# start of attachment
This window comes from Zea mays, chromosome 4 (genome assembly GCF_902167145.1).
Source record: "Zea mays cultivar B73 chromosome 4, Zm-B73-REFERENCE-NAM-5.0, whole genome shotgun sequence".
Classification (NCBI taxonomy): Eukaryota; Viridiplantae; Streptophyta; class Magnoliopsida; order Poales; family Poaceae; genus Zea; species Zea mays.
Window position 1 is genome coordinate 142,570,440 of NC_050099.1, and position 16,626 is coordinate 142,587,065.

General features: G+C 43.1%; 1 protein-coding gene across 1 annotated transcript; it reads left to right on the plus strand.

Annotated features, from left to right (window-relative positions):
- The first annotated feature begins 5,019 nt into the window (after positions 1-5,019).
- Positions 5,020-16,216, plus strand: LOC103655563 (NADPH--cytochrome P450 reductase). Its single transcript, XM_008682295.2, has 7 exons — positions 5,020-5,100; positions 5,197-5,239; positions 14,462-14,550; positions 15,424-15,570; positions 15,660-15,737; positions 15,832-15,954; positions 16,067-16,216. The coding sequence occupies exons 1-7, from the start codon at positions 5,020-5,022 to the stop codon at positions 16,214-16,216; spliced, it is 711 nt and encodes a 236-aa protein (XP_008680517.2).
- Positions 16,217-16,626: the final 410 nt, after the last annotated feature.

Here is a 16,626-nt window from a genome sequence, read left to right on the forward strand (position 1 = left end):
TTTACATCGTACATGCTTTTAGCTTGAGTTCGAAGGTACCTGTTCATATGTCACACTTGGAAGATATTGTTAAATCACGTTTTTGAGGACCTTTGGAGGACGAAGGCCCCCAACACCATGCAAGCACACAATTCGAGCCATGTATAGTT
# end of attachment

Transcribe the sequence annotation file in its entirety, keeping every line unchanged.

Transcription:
This window comes from Zea mays, chromosome 4 (genome assembly GCF_902167145.1).
Source record: "Zea mays cultivar B73 chromosome 4, Zm-B73-REFERENCE-NAM-5.0, whole genome shotgun sequence".
Classification (NCBI taxonomy): Eukaryota; Viridiplantae; Streptophyta; class Magnoliopsida; order Poales; family Poaceae; genus Zea; species Zea mays.
Window position 1 is genome coordinate 142,570,440 of NC_050099.1, and position 16,626 is coordinate 142,587,065.

General features: G+C 43.1%; 1 protein-coding gene across 1 annotated transcript; it reads left to right on the plus strand.

Annotated features, from left to right (window-relative positions):
- The first annotated feature begins 5,019 nt into the window (after positions 1-5,019).
- Positions 5,020-16,216, plus strand: LOC103655563 (NADPH--cytochrome P450 reductase). Its single transcript, XM_008682295.2, has 7 exons — positions 5,020-5,100; positions 5,197-5,239; positions 14,462-14,550; positions 15,424-15,570; positions 15,660-15,737; positions 15,832-15,954; positions 16,067-16,216. The coding sequence occupies exons 1-7, from the start codon at positions 5,020-5,022 to the stop codon at positions 16,214-16,216; spliced, it is 711 nt and encodes a 236-aa protein (XP_008680517.2).
- Positions 16,217-16,626: the final 410 nt, after the last annotated feature.

Here is a 16,626-nt window from a genome sequence, read left to right on the forward strand (position 1 = left end):
TTTACATCGTACATGCTTTTAGCTTGAGTTCGAAGGTACCTGTTCATATGTCACACTTGGAAGATATTGTTAAATCACGTTTTTGAGGACCTTTGGAGGACGAAGGCCCCCAACACCATGCAAGCACACAATTCGAGCCATGTATAGTT